Cru @ SRU : Ask Anything Night (Part 2)

Can you lose your salvation?

If you want to start a spirited discussion among a group of Christians, ask this question, step back, and watch. Unfortunately, there is no consensus view on the security of salvation. If you were to go on a proof-texting mission through the Scriptures, you would find a variety of verses that could help you lean in either direction. The question hinges on the nature of the grace given by God, and the relationship of grace to the atoning work of Christ. This is a much larger discussion in the realm of theology.

Personally, I do not believe genuine redemption can be lost. I do not believe God rescinds the gift of his grace, which I believe is effectual in accomplishing its purposes. For those who appear to exhibit genuine faith for a season, only to fall away (which I have seen quite often…), I would contend that while their outward show of faith may have seemed authentic, that it was rooted in the flesh (emotions and intellect without biblical repentance and faith) rather than in the life-giving grace of God. As John said, they were never in Christ. I find the doctrine of forever grace to be comforting in my darkest hours, in seasons of doubt or of pain.

If you go chasing this particular subject, do so gently in relationship to your brothers and sisters in Christ. Know the potential for division, and be willing to walk side-by-side with a Christian who sees this position through a different lens. Study the Scriptures, not just the words of men. And most of all, remember that the pursuit of the intellectual can become an obsession that fails to reach your heart… experience has taught me that this is more likely to produce arrogance than humility. Love must be the foundation of your pursuit.


Why do bad things happen to good people? How can God allow that? 

This one was covered well at the event. We start with definitions. In terms of sin and brokenness, there are no good people – in terms of righteousness. All have sinned and fall short of the glory of God. The consequence of sin is the curse brought by God upon his creation in Genesis 3. The outworking of the curse is going to feel devastating at times and in many ways. Because this question is often first a cry for justice, we must at least consider the fact that a cursed existence is still an opportunity in this life to pursue reconciliation with God. The wages of sin is death, which means a lifetime of opportunity is an act of mercy on God’s part, from which we will have no excuse. God is indeed just, as the current condition was foretold as Adam stood in the garden representing the human race.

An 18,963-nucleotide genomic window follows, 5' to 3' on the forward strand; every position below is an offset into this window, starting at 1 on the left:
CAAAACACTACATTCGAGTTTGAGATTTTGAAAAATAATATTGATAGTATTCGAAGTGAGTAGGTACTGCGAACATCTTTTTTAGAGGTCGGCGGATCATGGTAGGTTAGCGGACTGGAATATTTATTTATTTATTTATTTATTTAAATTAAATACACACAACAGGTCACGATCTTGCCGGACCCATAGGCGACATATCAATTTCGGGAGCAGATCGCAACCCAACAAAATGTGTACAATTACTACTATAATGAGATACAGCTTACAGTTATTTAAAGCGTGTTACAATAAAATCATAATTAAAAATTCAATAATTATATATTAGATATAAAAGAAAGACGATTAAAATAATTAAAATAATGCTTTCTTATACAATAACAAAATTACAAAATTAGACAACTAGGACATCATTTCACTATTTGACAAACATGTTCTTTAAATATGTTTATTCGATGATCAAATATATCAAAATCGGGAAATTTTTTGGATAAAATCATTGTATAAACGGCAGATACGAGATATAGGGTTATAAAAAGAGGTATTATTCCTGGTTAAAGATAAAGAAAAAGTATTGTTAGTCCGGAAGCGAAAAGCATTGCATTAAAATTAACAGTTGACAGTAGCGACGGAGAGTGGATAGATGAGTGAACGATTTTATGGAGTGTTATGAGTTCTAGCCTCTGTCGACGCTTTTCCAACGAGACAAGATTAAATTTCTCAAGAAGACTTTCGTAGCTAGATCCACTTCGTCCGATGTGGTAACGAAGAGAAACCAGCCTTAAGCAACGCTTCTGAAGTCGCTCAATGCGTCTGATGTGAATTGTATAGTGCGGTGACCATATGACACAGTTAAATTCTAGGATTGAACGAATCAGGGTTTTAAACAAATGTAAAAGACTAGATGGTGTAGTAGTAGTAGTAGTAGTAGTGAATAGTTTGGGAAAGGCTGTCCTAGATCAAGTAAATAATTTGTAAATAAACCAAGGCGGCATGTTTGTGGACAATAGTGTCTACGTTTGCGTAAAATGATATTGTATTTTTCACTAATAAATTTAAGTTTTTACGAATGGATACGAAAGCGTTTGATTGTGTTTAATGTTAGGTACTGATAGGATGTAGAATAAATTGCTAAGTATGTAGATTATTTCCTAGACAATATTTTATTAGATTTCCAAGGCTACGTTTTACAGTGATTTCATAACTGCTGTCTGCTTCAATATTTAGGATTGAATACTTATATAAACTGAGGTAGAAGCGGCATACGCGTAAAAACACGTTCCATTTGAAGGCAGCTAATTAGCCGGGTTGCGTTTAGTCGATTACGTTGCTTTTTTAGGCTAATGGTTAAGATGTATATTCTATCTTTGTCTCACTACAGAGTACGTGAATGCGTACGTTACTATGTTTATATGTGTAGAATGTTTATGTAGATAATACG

One struggle of a cursed existence is to watch nice people, kind people, loved ones, go through trials – all the while enduring trials of our own. Romans 8 describes all of creation as groaning, waiting for the fullness of final redemption upon the return of Christ. This is the result of sin. We, too, groan and wait.

But Romans 5 also now describes Jesus as the new Adam, the new head of humanity – received by those who come to know him by grace through faith. All of humanity stands in one of two postures – in Adam or in Christ. Those who are in Adam bear the weight of the curse now, and await the final judgment as a result. Those who are in Christ have had their portion of the curse laid upon Jesus – when he died, the final judgment was reverse because Christ bore it in fullness on the tree. In the meantime, we live a life marked by suffering – not as a form of ultimate judgment, but rather as a life of identification with our Savior who suffered. The pains of this life are the last pains we will endure. There is hope in such a statement, there is peace and even joy amidst trial in such a reality!

Bad things will happen to all people in this life. Sin guarantees as much. Death will be the ultimate bad thing. But for the Christian, there is a hope that changes everything here and now.


How can I know for sure that God exists?